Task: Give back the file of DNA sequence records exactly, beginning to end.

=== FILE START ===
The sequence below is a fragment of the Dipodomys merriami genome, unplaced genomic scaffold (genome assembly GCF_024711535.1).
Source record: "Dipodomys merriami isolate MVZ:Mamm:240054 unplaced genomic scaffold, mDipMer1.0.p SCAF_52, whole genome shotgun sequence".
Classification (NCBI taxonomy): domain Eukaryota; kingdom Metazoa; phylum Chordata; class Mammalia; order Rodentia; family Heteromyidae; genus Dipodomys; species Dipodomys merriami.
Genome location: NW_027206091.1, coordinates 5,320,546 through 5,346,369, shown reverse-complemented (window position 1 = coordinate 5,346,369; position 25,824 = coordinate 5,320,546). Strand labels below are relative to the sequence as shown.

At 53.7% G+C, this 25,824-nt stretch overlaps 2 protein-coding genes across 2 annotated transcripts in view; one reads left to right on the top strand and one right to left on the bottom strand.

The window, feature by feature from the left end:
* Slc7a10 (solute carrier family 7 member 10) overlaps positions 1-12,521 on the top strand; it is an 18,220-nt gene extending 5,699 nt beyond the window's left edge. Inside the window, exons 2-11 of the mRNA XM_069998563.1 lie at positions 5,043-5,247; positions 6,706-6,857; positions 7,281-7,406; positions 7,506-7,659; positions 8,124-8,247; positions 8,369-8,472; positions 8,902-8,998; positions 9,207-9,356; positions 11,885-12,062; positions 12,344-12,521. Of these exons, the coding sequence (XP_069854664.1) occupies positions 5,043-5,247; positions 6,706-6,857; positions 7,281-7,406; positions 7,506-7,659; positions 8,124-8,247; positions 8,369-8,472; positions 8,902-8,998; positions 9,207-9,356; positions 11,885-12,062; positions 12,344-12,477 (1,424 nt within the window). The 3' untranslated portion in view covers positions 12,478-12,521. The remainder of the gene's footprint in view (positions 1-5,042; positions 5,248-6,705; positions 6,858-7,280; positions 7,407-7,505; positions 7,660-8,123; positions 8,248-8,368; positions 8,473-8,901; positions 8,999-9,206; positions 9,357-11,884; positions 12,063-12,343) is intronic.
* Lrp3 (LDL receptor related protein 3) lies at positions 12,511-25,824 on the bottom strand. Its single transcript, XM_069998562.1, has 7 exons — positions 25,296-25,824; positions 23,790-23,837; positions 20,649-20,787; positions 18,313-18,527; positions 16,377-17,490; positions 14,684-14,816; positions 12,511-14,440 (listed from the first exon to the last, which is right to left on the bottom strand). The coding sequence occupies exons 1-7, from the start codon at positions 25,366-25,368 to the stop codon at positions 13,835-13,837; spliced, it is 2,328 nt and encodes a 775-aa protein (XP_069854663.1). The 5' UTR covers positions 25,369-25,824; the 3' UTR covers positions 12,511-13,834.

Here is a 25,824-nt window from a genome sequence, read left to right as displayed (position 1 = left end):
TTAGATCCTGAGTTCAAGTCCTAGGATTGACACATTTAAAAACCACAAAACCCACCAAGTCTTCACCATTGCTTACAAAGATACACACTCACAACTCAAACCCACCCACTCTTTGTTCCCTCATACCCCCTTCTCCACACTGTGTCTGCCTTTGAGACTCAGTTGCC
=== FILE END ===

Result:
The sequence below is a fragment of the Dipodomys merriami genome, unplaced genomic scaffold (genome assembly GCF_024711535.1).
Source record: "Dipodomys merriami isolate MVZ:Mamm:240054 unplaced genomic scaffold, mDipMer1.0.p SCAF_52, whole genome shotgun sequence".
Classification (NCBI taxonomy): domain Eukaryota; kingdom Metazoa; phylum Chordata; class Mammalia; order Rodentia; family Heteromyidae; genus Dipodomys; species Dipodomys merriami.
Genome location: NW_027206091.1, coordinates 5,320,546 through 5,346,369, shown reverse-complemented (window position 1 = coordinate 5,346,369; position 25,824 = coordinate 5,320,546). Strand labels below are relative to the sequence as shown.

At 53.7% G+C, this 25,824-nt stretch overlaps 2 protein-coding genes across 2 annotated transcripts in view; one reads left to right on the top strand and one right to left on the bottom strand.

The window, feature by feature from the left end:
* Slc7a10 (solute carrier family 7 member 10) overlaps positions 1-12,521 on the top strand; it is an 18,220-nt gene extending 5,699 nt beyond the window's left edge. Inside the window, exons 2-11 of the mRNA XM_069998563.1 lie at positions 5,043-5,247; positions 6,706-6,857; positions 7,281-7,406; positions 7,506-7,659; positions 8,124-8,247; positions 8,369-8,472; positions 8,902-8,998; positions 9,207-9,356; positions 11,885-12,062; positions 12,344-12,521. Of these exons, the coding sequence (XP_069854664.1) occupies positions 5,043-5,247; positions 6,706-6,857; positions 7,281-7,406; positions 7,506-7,659; positions 8,124-8,247; positions 8,369-8,472; positions 8,902-8,998; positions 9,207-9,356; positions 11,885-12,062; positions 12,344-12,477 (1,424 nt within the window). The 3' untranslated portion in view covers positions 12,478-12,521. The remainder of the gene's footprint in view (positions 1-5,042; positions 5,248-6,705; positions 6,858-7,280; positions 7,407-7,505; positions 7,660-8,123; positions 8,248-8,368; positions 8,473-8,901; positions 8,999-9,206; positions 9,357-11,884; positions 12,063-12,343) is intronic.
* Lrp3 (LDL receptor related protein 3) lies at positions 12,511-25,824 on the bottom strand. Its single transcript, XM_069998562.1, has 7 exons — positions 25,296-25,824; positions 23,790-23,837; positions 20,649-20,787; positions 18,313-18,527; positions 16,377-17,490; positions 14,684-14,816; positions 12,511-14,440 (listed from the first exon to the last, which is right to left on the bottom strand). The coding sequence occupies exons 1-7, from the start codon at positions 25,366-25,368 to the stop codon at positions 13,835-13,837; spliced, it is 2,328 nt and encodes a 775-aa protein (XP_069854663.1). The 5' UTR covers positions 25,369-25,824; the 3' UTR covers positions 12,511-13,834.

Here is a 25,824-nt window from a genome sequence, read left to right as displayed (position 1 = left end):
TTAGATCCTGAGTTCAAGTCCTAGGATTGACACATTTAAAAACCACAAAACCCACCAAGTCTTCACCATTGCTTACAAAGATACACACTCACAACTCAAACCCACCCACTCTTTGTTCCCTCATACCCCCTTCTCCACACTGTGTCTGCCTTTGAGACTCAGTTGCC